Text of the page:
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TNA Uptrend Close To Terminal Phase?

12/21/10 08:19:43 AM
by Donald W. Pendergast, Jr.

When a triple-leveraged exchange traded fund gives hints that a powerful trend may be about to stall, savvy traders begin to size up the situation more closely.

Security:   TNA
Position:   N/A

If you've never traded Direxion Shares exchange traded fund (TNA), well, why not? This thing, a derivative tradable from the Russell 2000 index side of the market, really likes to run once it gets going, and if you can manage to stay on the right side of its dominant trend, you could make a lot of money. Here's a brief look at the current monster uptrend now at work in this incredibly volatile ETF (see Figure 1).

FIGURE 1: TNA, DAILY. Trend-followers can always use a long-term money flow indicator to help give advance warning of when a mature trend may be ripe for a reversal. This is likely not a good time to be adding new long positions in this super-volatile, triple-leveraged stock index ETF.
Graphic provided by: MetaStock.
Graphic provided by: Darryl Guppy MMA from MetaStock v.11.
When they say "triple leverage" in regards to TNA, the statistics can vouch for the veracity of that assertion; TNA is up more than 110% since late August 2010, while the Russell 2000 index (.RUT) has "only" managed to rise a bit over 33% in the same length of time. Clearly, for equity traders who can handle the rigors of trading such a violent market, trading TNA with a proven system or method may be just what the doctor ordered.

One of the better ways for position and/or swing traders to stay on the right side of the trend in this market is to use the Darryl Guppy moving averages (available in many charting packages under a variety of names such as moving average ribbons, Guppy MMA, and so forth). Guppy has written extensively about all the incredible ways to use and profit from these averages, so don't expect a full explanation here. Basically, trend-followers would do well to watch for the shorter (blue) set of averages to cross the longer (red) averages and then to wait for a proportional retracement back toward the red averages before initiating a new long (short) position. Once in a position, you can use the shortest red average (the one closest to the blue set) as a very efficient, no-nonsense trailing stop. This is not necessarily how Guppy trades with this tool, but it is a valid approach that you may wish to further investigate.

Right now, the wide spreads in both sets of moving averages are confirming the existence of a mammoth uptrend -- it's an incredible trend move, and with another week and a half of trading till year end, for all we know it may move even higher as the year-end bullish seasonal factor helps draw more cash into all of the major US stock indexes.

If you glance at the lower portion of the chart, however, you'll see that the long-term Chaikin money flow indicator (CMF)(100) is at a significantly lower level than it was at April 2010's high (right before it lost 50% of its value in 10 weeks -- remember, TNA is one wild stock!) and may be warning that the party may be just about over for this massive TNA moonshot. Essentially, some of the more informed holders of TNA have been selling into this massive up move (the smart money), unwilling to risk hard-won profits on the next correction to lower price levels. This behavior is known as "distribution," where the smart money sells their long positions even as less-informed latecomers continue to buy in hopes of riding the trend to still higher levels. Ultimately, the selling pressure of the "distributors" overcomes the buying pressure of the "acquirers" and the stock (futures contract) begins to retrace a portion of the previous gains, hopefully finding even more eager buyers near major support levels. And so it goes, on and on in an endless cycle that continuously drive stock and commodity prices up, down, and sideways -- sometimes in ways that defy logic and traditional chart reading techniques.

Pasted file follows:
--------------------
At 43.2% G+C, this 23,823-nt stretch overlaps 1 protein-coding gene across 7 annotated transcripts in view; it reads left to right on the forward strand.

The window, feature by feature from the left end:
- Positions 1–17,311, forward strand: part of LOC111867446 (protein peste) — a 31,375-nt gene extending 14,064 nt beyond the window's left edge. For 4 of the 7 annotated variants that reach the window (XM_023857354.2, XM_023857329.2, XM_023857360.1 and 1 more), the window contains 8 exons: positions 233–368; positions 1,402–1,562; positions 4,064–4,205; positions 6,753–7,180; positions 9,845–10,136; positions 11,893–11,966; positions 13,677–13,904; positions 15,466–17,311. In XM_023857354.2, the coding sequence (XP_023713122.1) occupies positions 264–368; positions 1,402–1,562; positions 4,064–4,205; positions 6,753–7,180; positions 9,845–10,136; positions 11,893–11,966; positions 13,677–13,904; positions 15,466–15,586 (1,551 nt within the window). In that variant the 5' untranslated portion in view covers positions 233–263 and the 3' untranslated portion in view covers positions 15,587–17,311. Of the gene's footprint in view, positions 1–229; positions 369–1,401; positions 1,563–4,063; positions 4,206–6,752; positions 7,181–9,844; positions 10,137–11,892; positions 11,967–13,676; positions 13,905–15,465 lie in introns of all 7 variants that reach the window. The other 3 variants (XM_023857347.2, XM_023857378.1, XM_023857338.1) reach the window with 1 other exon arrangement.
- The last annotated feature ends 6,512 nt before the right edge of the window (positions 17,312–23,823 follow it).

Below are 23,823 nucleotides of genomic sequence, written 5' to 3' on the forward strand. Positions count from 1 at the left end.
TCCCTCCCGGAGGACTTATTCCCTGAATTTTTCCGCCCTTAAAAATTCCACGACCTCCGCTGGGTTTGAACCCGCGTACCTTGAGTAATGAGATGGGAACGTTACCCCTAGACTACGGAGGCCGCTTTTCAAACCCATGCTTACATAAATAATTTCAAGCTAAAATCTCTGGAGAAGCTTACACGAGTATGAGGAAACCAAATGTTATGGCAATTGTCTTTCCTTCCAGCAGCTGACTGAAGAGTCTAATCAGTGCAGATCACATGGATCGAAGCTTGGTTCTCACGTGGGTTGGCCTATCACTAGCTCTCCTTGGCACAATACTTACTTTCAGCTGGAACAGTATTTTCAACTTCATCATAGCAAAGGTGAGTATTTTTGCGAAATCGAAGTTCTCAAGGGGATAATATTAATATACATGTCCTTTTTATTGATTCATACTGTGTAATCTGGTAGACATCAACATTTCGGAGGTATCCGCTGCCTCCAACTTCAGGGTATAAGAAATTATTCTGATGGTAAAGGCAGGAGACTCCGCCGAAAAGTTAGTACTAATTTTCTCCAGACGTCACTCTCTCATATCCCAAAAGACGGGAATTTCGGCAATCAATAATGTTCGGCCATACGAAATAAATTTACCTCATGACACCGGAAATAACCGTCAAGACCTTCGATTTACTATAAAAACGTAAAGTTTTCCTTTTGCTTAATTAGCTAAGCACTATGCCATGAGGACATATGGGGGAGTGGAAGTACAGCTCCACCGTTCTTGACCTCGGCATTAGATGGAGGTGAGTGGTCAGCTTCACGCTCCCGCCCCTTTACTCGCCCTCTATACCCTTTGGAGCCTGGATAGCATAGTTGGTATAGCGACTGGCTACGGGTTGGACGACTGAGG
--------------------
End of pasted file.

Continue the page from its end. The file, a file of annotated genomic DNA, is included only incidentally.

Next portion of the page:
The big idea here is this: If you're long anything in the Russell 2000 index group (RUT, TF, TNA, or IWM), be sure to monitor your positions daily, because when the inevitable correction comes (and it will come, count on it), you want to be able to get out before too much damage is done to your long positions. In this example, look for the lower red moving averages to perhaps provide some support if a sizable reversal appears. If those averages are broken and then the blue averages drop below and then back up toward the red averages, you may want to drill down to your 30- to 60-minute charts to begin locating suitable low-risk short-selling opportunities.

With TNA always on the move, there always seems to be a way to play it, no matter what style of trading you most favor.

Donald W. Pendergast, Jr.

Donald W. Pendergast is a financial markets consultant who offers specialized services to stock brokers and high net worth individuals who seek a better bottom line for their portfolios.

Title: Writer, market consultant
Company: Linear Trading Systems LLC
Jacksonville, FL 32217
Phone # for sales: 904-239-9564
E-mail address:

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